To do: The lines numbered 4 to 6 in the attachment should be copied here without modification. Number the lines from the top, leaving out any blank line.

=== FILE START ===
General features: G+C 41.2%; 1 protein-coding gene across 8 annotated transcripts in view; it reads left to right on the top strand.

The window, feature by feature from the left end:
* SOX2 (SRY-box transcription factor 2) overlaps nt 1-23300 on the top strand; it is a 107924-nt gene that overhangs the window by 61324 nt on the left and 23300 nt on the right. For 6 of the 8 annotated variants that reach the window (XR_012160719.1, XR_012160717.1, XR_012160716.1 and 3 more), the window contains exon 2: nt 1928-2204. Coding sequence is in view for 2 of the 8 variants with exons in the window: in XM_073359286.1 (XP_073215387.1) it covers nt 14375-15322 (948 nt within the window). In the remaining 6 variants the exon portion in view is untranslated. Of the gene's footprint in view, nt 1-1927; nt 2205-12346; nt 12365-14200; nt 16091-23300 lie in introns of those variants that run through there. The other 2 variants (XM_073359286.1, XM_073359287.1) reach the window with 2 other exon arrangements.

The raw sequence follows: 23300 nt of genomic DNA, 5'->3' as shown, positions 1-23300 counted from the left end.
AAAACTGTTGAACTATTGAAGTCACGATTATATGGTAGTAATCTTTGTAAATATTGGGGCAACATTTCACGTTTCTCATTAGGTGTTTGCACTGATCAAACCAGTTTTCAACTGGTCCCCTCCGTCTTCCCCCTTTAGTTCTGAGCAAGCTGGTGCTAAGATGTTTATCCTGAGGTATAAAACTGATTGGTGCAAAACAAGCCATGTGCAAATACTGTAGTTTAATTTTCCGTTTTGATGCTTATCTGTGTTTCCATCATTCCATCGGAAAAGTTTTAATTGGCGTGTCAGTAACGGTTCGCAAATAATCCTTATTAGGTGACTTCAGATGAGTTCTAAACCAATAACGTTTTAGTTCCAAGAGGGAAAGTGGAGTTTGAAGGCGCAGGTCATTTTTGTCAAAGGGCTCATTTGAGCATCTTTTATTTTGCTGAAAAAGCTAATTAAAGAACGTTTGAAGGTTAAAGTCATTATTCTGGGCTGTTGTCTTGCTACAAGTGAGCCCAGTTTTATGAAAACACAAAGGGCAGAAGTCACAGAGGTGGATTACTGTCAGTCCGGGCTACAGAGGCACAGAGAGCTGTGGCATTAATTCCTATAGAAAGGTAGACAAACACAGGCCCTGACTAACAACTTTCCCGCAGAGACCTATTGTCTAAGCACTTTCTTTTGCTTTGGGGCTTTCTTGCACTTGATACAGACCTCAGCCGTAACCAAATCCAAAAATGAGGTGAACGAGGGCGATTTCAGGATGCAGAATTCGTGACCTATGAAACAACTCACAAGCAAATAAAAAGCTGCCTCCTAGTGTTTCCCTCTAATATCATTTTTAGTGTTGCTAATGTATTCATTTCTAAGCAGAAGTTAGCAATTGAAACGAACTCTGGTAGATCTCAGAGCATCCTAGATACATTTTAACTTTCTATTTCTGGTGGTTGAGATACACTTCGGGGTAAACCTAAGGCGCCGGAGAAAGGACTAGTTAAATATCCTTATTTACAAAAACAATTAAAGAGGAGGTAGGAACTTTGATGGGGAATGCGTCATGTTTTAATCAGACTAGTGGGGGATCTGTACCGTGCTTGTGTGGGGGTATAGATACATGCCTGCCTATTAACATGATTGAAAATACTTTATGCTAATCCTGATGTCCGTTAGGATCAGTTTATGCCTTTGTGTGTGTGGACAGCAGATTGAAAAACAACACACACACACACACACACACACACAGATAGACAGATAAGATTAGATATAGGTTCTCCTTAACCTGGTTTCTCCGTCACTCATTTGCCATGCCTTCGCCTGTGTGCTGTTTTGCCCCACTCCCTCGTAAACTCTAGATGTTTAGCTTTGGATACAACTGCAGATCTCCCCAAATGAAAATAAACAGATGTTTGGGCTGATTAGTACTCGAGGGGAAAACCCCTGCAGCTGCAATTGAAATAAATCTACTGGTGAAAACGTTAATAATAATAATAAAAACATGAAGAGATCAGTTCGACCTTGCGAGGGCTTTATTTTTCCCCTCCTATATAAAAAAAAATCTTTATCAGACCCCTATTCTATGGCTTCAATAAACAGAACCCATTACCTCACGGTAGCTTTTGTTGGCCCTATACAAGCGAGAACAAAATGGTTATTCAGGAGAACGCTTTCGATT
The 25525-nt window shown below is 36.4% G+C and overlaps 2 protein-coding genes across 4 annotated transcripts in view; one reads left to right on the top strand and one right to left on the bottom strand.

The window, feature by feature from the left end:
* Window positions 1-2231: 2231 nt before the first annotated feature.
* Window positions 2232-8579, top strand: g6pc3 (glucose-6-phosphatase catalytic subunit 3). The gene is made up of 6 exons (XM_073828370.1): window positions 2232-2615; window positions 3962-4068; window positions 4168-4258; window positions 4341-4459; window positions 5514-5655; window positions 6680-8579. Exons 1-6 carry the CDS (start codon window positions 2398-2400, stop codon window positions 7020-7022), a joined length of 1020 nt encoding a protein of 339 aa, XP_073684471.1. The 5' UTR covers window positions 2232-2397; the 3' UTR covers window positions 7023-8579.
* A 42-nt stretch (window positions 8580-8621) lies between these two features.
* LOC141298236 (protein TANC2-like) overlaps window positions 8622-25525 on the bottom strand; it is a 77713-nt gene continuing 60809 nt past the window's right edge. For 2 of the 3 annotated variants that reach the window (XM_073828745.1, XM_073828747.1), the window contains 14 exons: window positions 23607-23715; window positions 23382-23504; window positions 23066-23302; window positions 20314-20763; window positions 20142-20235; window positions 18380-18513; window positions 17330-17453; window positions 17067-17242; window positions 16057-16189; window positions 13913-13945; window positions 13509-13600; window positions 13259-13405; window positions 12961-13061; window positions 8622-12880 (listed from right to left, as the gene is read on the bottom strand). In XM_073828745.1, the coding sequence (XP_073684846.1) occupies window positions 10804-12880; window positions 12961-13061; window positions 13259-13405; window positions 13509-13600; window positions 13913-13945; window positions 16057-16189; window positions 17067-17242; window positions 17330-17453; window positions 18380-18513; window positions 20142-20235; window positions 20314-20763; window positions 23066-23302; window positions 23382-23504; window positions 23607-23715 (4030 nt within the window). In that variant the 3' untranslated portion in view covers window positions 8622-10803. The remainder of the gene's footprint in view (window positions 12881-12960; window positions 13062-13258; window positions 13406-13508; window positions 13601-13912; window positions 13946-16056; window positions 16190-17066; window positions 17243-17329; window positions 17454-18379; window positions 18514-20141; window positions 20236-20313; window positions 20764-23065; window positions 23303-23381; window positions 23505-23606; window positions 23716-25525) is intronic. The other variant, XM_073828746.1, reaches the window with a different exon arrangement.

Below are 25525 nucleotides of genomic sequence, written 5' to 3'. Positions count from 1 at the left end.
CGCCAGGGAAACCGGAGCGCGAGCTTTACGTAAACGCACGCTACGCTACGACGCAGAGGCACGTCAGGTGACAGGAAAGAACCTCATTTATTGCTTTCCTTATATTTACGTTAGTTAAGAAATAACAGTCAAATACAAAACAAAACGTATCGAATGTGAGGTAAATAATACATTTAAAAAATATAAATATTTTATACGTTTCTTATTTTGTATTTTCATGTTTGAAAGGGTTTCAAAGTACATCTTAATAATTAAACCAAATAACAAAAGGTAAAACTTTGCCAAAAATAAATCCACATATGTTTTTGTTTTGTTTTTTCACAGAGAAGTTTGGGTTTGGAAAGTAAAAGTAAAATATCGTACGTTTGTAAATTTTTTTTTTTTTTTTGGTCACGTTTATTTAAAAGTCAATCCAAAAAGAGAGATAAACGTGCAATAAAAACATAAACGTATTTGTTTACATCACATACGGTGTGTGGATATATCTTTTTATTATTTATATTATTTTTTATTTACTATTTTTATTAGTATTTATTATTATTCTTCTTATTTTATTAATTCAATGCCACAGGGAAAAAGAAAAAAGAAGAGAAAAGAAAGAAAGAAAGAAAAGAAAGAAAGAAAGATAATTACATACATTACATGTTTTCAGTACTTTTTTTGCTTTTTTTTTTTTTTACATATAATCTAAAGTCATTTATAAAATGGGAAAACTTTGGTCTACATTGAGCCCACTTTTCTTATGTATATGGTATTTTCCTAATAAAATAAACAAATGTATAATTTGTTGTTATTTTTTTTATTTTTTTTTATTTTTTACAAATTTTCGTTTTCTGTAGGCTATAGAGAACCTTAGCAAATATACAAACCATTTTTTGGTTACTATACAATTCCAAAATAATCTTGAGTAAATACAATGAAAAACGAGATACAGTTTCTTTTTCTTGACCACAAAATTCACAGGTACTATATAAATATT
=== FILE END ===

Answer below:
The raw sequence follows: 23300 nt of genomic DNA, 5'->3' as shown, positions 1-23300 counted from the left end.
AAAACTGTTGAACTATTGAAGTCACGATTATATGGTAGTAATCTTTGTAAATATTGGGGCAACATTTCACGTTTCTCATTAGGTGTTTGCACTGATCAAACCAGTTTTCAACTGGTCCCCTCCGTCTTCCCCCTTTAGTTCTGAGCAAGCTGGTGCTAAGATGTTTATCCTGAGGTATAAAACTGATTGGTGCAAAACAAGCCATGTGCAAATACTGTAGTTTAATTTTCCGTTTTGATGCTTATCTGTGTTTCCATCATTCCATCGGAAAAGTTTTAATTGGCGTGTCAGTAACGGTTCGCAAATAATCCTTATTAGGTGACTTCAGATGAGTTCTAAACCAATAACGTTTTAGTTCCAAGAGGGAAAGTGGAGTTTGAAGGCGCAGGTCATTTTTGTCAAAGGGCTCATTTGAGCATCTTTTATTTTGCTGAAAAAGCTAATTAAAGAACGTTTGAAGGTTAAAGTCATTATTCTGGGCTGTTGTCTTGCTACAAGTGAGCCCAGTTTTATGAAAACACAAAGGGCAGAAGTCACAGAGGTGGATTACTGTCAGTCCGGGCTACAGAGGCACAGAGAGCTGTGGCATTAATTCCTATAGAAAGGTAGACAAACACAGGCCCTGACTAACAACTTTCCCGCAGAGACCTATTGTCTAAGCACTTTCTTTTGCTTTGGGGCTTTCTTGCACTTGATACAGACCTCAGCCGTAACCAAATCCAAAAATGAGGTGAACGAGGGCGATTTCAGGATGCAGAATTCGTGACCTATGAAACAACTCACAAGCAAATAAAAAGCTGCCTCCTAGTGTTTCCCTCTAATATCATTTTTAGTGTTGCTAATGTATTCATTTCTAAGCAGAAGTTAGCAATTGAAACGAACTCTGGTAGATCTCAGAGCATCCTAGATACATTTTAACTTTCTATTTCTGGTGGTTGAGATACACTTCGGGGTAAACCTAAGGCGCCGGAGAAAGGACTAGTTAAATATCCTTATTTACAAAAACAATTAAAGAGGAGGTAGGAACTTTGATGGGGAATGCGTCATGTTTTAATCAGACTAGTGGGGGATCTGTACCGTGCTTGTGTGGGGGTATAGATACATGCCTGCCTATTAACATGATTGAAAATACTTTATGCTAATCCTGATGTCCGTTAGGATCAGTTTATGCCTTTGTGTGTGTGGACAGCAGATTGAAAAACAACACACACACACACACACACACACACAGATAGACAGATAAGATTAGATATAGGTTCTCCTTAACCTGGTTTCTCCGTCACTCATTTGCCATGCCTTCGCCTGTGTGCTGTTTTGCCCCACTCCCTCGTAAACTCTAGATGTTTAGCTTTGGATACAACTGCAGATCTCCCCAAATGAAAATAAACAGATGTTTGGGCTGATTAGTACTCGAGGGGAAAACCCCTGCAGCTGCAATTGAAATAAATCTACTGGTGAAAACGTTAATAATAATAATAAAAACATGAAGAGATCAGTTCGACCTTGCGAGGGCTTTATTTTTCCCCTCCTATATAAAAAAAAATCTTTATCAGACCCCTATTCTATGGCTTCAATAAACAGAACCCATTACCTCACGGTAGCTTTTGTTGGCCCTATACAAGCGAGAACAAAATGGTTATTCAGGAGAACGCTTTCGATT
The 25525-nt window shown below is 36.4% G+C and overlaps 2 protein-coding genes across 4 annotated transcripts in view; one reads left to right on the top strand and one right to left on the bottom strand.